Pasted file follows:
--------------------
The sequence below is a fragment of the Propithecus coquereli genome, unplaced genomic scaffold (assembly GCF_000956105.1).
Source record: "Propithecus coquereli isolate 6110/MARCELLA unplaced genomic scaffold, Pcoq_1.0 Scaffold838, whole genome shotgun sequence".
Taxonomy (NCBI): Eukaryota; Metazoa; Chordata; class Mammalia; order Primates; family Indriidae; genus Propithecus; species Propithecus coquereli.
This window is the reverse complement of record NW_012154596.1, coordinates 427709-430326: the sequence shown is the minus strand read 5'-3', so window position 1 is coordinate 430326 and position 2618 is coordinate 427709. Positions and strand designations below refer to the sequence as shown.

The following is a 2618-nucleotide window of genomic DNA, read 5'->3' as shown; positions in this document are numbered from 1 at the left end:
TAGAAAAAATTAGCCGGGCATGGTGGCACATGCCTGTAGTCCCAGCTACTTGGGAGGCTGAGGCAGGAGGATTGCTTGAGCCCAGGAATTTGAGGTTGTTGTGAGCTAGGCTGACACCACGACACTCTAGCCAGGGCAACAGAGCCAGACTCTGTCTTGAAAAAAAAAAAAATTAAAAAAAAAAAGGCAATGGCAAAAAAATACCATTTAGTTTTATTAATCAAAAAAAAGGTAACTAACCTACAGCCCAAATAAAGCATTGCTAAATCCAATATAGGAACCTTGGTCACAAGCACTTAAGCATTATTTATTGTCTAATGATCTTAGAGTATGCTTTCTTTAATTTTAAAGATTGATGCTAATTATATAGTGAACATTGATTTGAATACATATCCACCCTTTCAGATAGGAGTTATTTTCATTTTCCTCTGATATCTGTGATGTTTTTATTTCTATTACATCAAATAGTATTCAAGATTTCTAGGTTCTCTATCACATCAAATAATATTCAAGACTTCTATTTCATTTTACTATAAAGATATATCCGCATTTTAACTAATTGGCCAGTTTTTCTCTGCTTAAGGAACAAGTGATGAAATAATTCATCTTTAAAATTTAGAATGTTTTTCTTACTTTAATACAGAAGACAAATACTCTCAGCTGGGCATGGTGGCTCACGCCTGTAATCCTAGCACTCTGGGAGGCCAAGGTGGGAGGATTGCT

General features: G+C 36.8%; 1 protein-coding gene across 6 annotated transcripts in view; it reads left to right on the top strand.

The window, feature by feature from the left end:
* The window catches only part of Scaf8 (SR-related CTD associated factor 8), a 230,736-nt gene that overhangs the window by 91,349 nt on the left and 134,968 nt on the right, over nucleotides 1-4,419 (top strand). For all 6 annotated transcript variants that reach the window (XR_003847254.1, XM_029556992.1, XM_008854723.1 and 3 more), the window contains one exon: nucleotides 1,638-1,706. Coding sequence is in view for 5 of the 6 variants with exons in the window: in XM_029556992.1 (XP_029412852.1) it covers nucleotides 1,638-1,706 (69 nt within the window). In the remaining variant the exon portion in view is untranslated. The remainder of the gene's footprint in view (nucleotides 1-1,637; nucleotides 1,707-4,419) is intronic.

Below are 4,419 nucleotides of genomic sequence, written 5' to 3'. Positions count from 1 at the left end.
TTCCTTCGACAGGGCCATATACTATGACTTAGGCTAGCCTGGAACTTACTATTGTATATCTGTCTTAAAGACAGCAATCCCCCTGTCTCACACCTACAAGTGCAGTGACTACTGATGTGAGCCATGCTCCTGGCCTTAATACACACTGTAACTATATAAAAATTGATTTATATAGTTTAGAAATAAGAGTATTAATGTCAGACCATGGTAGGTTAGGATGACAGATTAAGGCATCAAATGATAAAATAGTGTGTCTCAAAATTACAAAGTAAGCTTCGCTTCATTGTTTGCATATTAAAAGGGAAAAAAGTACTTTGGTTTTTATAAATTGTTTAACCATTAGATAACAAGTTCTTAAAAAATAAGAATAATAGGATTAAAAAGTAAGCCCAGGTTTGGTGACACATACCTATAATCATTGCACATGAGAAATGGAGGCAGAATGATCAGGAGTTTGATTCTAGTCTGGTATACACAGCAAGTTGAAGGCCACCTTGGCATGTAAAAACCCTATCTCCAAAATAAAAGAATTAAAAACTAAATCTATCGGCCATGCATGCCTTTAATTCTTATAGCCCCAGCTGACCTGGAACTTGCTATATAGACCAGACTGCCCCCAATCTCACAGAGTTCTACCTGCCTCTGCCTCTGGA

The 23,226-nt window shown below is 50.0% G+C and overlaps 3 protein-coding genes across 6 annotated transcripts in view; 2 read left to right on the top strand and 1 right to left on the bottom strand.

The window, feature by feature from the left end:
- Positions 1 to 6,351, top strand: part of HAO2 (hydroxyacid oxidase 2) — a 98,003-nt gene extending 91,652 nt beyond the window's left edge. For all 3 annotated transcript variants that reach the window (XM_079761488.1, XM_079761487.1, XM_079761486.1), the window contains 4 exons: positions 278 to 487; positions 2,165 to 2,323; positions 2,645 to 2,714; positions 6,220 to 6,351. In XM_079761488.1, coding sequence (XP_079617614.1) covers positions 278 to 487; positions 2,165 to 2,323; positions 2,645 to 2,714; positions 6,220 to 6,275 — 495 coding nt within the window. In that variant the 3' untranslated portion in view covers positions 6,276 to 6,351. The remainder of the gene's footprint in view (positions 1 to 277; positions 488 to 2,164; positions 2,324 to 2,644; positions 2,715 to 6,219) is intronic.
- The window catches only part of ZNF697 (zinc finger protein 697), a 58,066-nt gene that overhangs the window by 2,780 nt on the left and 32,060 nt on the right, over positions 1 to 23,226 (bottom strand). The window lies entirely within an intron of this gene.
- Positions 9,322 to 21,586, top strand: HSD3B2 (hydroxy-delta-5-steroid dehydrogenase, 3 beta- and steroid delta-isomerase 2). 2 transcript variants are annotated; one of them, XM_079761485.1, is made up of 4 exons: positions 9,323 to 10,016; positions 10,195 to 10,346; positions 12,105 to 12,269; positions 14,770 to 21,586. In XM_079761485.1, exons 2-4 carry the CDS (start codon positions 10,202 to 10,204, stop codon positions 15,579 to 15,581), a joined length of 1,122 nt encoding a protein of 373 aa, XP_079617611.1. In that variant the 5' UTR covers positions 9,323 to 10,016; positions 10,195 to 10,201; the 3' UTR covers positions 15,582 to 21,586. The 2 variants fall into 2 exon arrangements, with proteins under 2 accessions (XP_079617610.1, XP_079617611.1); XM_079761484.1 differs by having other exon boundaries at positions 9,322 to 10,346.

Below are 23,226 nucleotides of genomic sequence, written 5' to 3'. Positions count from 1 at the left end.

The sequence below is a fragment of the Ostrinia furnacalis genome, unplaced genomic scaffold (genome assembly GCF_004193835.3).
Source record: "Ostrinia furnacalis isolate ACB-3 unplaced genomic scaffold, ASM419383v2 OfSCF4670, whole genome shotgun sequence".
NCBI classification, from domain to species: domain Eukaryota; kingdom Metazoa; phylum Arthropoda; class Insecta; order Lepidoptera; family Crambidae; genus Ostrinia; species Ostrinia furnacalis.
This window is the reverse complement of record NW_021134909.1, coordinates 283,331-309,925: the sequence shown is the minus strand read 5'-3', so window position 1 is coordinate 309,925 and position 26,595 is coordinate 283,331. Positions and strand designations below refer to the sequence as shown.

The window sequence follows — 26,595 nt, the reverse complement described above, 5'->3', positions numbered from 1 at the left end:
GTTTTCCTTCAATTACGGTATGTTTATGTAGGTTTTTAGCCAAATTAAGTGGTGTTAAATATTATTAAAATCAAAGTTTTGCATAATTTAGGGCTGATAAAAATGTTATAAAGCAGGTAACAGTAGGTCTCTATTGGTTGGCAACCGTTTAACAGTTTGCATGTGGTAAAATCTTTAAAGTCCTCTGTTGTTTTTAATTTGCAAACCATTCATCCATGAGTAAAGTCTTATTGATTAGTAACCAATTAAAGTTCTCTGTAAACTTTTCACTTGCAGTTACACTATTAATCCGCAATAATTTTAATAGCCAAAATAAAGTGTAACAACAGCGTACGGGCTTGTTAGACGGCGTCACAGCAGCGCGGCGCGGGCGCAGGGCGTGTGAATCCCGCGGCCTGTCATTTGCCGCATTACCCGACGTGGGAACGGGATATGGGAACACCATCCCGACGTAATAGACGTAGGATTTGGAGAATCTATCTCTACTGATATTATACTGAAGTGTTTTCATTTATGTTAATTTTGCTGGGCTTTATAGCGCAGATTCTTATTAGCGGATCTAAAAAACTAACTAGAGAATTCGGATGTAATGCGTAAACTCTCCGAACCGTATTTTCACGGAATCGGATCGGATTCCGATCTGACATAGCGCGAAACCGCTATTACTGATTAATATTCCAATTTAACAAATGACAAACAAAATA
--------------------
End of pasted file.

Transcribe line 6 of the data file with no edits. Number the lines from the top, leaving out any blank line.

TAGAAAAAATTAGCCGGGCATGGTGGCACATGCCTGTAGTCCCAGCTACTTGGGAGGCTGAGGCAGGAGGATTGCTTGAGCCCAGGAATTTGAGGTTGTTGTGAGCTAGGCTGACACCACGACACTCTAGCCAGGGCAACAGAGCCAGACTCTGTCTTGAAAAAAAAAAAAATTAAAAAAAAAAAGGCAATGGCAAAAAAATACCATTTAGTTTTATTAATCAAAAAAAAGGTAACTAACCTACAGCCCAAATAAAGCATTGCTAAATCCAATATAGGAACCTTGGTCACAAGCACTTAAGCATTATTTATTGTCTAATGATCTTAGAGTATGCTTTCTTTAATTTTAAAGATTGATGCTAATTATATAGTGAACATTGATTTGAATACATATCCACCCTTTCAGATAGGAGTTATTTTCATTTTCCTCTGATATCTGTGATGTTTTTATTTCTATTACATCAAATAGTATTCAAGATTTCTAGGTTCTCTATCACATCAAATAATATTCAAGACTTCTATTTCATTTTACTATAAAGATATATCCGCATTTTAACTAATTGGCCAGTTTTTCTCTGCTTAAGGAACAAGTGATGAAATAATTCATCTTTAAAATTTAGAATGTTTTTCTTACTTTAATACAGAAGACAAATACTCTCAGCTGGGCATGGTGGCTCACGCCTGTAATCCTAGCACTCTGGGAGGCCAAGGTGGGAGGATTGCT